Tweaks Assembly’s pro-Israel legislation after free speech complaints.
The State Assembly has modified a much-criticized bill that would bar state funds from being used for groups that boycott Israeli universities.
A spokesman for Assembly Speaker Sheldon Silver, the bill’s sponsor, said Friday that the measure was altered to make clear that it did not ban institutions from using other money to fund boycotters.
“We are simply saying you cannot use state funds — taxpayer dollars — to participate in a hateful and bigoted boycott,” Michael Whyland said in a statement sent to The Jewish Week. “It does not limit an academic entity or organization from participating in such a boycott; it only says you cannot use state funds to do so. The use of state funds to an entity participating in any boycott (aimed at the certain countries) would be violating the provisions of the bill.”
Last week the American Jewish Committee joined those opposing the original bill because they perceive it as penalizing people for expressing opinions. The state teachers’ union and a civil liberties group also opposed it.
“There is no question that the academic boycott against Israel is a gross violation of academic freedom,” Steven Bayme, AJC’s director of Contemporary Jewish Life, said in a statement. “But the proposed legislative action, which itself raised academic freedom questions, is not the answer to discriminatory acts against Israeli academics, such as boycotts.”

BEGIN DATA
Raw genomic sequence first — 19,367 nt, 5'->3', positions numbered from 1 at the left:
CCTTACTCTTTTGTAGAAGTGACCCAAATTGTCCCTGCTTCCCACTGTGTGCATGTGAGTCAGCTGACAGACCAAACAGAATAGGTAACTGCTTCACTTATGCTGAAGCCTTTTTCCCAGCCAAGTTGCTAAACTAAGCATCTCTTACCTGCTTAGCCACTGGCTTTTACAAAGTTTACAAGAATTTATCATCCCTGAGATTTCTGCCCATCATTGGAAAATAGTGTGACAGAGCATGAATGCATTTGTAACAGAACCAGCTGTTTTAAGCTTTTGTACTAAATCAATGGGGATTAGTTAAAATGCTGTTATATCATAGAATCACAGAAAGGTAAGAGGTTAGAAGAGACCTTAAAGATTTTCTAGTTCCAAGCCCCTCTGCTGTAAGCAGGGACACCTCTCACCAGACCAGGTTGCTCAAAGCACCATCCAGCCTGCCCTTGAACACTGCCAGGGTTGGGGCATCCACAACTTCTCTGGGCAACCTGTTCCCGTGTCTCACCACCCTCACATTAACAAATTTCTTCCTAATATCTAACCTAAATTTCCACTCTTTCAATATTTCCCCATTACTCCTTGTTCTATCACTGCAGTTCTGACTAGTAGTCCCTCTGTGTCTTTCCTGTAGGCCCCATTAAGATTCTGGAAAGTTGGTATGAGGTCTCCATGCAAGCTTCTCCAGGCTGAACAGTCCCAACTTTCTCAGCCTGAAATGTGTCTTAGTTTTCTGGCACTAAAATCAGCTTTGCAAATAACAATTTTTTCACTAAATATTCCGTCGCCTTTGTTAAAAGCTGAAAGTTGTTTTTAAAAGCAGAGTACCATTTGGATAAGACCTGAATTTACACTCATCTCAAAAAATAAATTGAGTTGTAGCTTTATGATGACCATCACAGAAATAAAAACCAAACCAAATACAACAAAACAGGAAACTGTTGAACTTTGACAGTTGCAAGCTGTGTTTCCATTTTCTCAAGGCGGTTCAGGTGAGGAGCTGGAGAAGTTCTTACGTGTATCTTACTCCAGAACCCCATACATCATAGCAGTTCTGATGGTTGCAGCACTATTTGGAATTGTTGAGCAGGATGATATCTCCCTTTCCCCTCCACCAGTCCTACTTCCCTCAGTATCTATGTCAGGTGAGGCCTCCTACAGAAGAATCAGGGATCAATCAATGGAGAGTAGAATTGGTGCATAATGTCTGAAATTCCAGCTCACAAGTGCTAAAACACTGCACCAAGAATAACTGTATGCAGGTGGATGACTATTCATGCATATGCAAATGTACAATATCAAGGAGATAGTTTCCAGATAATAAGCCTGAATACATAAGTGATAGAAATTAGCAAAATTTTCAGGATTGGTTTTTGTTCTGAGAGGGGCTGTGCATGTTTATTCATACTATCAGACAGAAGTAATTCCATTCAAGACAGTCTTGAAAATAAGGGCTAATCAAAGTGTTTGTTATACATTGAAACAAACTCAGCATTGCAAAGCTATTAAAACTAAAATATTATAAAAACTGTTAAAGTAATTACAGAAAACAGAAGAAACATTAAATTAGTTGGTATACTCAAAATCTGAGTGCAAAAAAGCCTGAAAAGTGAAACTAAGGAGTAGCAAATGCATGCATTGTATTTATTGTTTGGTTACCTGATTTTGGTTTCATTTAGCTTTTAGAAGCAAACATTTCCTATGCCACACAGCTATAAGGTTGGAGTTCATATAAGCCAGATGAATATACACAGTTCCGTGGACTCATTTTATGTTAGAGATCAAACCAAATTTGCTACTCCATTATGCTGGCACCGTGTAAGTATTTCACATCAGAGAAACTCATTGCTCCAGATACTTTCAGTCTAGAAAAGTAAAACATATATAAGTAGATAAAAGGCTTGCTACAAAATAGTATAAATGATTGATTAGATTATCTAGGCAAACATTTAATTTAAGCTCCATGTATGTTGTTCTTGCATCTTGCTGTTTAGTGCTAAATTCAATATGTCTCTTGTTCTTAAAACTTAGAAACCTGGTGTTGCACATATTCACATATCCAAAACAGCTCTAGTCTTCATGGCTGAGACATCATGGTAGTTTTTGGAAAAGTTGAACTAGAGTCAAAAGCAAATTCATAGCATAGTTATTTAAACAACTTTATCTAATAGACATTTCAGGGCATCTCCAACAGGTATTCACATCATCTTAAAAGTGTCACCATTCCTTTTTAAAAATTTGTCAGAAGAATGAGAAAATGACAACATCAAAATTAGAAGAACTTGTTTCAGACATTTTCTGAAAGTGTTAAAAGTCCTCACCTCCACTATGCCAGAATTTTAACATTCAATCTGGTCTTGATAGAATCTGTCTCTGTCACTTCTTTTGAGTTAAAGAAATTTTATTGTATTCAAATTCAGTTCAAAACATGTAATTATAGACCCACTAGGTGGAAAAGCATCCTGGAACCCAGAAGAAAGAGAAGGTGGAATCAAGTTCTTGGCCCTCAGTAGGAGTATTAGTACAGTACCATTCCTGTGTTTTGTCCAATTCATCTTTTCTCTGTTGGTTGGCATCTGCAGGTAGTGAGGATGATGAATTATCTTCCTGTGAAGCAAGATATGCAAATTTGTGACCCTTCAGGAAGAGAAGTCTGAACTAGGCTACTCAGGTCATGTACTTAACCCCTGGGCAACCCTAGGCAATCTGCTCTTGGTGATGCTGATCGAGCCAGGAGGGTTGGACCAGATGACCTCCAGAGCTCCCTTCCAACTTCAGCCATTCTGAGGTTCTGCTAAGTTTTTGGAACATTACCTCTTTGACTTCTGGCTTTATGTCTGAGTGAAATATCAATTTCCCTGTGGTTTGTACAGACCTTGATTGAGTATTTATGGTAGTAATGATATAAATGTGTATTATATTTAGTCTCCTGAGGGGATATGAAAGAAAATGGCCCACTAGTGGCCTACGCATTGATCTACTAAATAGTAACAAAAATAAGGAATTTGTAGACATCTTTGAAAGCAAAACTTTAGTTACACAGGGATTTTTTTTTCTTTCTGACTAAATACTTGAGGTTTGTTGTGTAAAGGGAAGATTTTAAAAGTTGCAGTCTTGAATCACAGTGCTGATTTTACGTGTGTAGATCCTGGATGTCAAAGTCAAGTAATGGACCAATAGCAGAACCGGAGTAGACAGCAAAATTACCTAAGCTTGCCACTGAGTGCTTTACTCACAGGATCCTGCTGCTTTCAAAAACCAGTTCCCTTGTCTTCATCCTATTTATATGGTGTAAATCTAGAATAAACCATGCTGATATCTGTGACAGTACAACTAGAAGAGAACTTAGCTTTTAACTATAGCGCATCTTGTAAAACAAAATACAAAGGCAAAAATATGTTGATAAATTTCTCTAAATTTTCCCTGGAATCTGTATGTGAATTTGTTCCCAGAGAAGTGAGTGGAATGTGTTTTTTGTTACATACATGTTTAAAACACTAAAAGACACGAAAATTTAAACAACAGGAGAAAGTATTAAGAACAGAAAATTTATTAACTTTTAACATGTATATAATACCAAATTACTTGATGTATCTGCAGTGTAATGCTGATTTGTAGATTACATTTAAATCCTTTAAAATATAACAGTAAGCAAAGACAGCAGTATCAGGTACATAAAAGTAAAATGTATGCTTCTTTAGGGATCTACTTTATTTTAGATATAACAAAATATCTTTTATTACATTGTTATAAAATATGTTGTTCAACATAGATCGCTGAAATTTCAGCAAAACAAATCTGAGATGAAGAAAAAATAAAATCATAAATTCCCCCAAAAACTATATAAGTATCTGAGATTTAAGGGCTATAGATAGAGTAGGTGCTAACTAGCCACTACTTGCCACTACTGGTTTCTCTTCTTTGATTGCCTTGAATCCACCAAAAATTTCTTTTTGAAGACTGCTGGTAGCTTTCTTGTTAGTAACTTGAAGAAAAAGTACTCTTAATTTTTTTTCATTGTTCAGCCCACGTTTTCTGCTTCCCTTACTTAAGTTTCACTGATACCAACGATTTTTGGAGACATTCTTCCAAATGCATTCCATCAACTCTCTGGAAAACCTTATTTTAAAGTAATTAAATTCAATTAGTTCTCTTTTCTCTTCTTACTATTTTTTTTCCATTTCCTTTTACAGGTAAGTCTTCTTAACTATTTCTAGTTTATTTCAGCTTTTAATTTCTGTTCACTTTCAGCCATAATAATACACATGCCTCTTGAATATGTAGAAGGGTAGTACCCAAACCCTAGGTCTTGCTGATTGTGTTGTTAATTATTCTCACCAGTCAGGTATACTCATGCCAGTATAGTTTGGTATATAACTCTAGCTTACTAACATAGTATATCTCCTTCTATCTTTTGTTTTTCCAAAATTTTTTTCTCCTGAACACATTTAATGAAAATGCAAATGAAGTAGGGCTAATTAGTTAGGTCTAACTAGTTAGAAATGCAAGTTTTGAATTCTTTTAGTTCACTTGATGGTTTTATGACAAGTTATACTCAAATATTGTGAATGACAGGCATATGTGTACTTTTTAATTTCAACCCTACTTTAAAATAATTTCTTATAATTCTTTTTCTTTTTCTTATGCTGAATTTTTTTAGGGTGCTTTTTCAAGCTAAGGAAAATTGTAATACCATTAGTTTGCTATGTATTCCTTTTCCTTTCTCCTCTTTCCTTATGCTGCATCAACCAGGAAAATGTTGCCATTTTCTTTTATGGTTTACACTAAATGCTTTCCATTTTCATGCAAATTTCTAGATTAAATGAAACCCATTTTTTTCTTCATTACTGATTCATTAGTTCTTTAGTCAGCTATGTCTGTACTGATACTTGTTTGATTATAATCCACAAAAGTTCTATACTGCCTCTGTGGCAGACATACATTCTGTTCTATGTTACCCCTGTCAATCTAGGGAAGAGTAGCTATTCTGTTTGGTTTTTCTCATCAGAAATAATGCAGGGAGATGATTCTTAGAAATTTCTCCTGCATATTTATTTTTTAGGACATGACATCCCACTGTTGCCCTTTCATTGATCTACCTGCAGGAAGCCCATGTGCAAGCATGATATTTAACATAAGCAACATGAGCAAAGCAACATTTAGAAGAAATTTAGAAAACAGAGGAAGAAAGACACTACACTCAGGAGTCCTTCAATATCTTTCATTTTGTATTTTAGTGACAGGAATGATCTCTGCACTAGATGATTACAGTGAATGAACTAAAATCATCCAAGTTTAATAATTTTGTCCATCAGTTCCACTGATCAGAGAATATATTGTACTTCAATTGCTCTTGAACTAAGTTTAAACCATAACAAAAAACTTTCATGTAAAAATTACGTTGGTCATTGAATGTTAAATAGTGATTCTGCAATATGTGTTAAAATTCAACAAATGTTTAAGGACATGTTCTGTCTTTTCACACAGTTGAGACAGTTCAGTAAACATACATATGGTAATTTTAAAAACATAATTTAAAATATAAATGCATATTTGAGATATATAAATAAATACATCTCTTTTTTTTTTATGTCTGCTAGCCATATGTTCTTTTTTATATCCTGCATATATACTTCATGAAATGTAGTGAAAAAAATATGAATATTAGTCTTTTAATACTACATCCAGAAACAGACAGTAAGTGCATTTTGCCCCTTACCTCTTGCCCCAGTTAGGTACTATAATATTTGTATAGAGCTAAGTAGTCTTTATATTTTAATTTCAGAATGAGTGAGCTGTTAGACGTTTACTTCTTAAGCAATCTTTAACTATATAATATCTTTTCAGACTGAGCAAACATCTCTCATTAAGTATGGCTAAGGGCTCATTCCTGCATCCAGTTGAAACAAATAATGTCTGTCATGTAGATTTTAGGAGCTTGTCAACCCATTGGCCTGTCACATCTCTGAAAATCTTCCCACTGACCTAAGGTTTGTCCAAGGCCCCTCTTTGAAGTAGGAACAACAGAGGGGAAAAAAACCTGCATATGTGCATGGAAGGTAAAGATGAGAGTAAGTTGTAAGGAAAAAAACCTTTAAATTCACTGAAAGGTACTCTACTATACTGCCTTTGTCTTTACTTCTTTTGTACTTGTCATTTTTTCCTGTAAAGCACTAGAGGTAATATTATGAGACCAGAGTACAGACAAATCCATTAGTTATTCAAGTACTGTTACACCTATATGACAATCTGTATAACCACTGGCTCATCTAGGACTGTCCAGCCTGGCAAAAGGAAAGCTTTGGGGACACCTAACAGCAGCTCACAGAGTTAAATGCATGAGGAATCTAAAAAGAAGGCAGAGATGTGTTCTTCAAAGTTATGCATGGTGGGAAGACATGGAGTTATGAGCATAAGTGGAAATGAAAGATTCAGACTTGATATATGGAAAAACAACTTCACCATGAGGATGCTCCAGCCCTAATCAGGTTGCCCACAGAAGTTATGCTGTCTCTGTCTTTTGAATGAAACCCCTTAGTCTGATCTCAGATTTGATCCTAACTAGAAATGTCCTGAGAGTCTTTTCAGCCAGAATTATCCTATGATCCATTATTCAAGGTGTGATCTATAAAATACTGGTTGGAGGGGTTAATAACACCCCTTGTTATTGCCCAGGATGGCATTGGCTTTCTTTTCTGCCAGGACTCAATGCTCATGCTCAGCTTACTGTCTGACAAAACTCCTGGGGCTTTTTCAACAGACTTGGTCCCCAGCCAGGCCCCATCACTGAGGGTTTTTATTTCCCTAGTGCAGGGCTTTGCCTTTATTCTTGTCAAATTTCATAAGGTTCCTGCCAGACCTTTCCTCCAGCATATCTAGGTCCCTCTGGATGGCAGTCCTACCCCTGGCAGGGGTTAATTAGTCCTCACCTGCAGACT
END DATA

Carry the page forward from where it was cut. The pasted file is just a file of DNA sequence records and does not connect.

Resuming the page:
The bill and its companion passed last month in the New York Senate technically target boycotts of universities overseas that are also chartered in New York — including, among others, Israeli universities — but its sponsors have made clear that the impetus was a number of boycotts of Israeli academic institutions launched last year by U.S. academic groupings.
The lead among these, the American Studies Associations, has said that such bills are unlawful.
A bill introduced on Jan. 31 in the Maryland state Senate would reduce by 3 percent state funding to colleges that used any monies, including tuition fees, to pay membership dues or travel expenses to boycotting groups.
A non-binding resolution condemning such boycotts is under consideration in the Pennsylvania Legislature.
A version of the New York bill easily passed the state Senate last week, and was watered down for its journey through the lower house. But it was still pulled at the last minute before a vote in the education committee after objections from the powerful teachers’ union.
“The enactment of this legislation would serve to regulate speech based on content and the message it conveys,” New York State United Teachers said in a statement published by the Albany Times Union. “The denial of government funding to suppress speech made in a public forum on an issue of public concern violates the First Amendment.”
Ryan Karben, a Rockland County-based public affairs consultant and former assemblyman said the development suggests critics of Israel are gaining an upper hand in politics.
“When the teachers union stands against a bill sponsored by the speaker and politics permit that, it raises a lot of difficult questions,” Karben told The Jewish Week.
He said pro-Israel lobbyists should increase their efforts to reach out to liberal Democrats in addition to conservative Republicans who are traditionally the strongest supporters of the Jewish state.
Adam Dickter contributed to this report.
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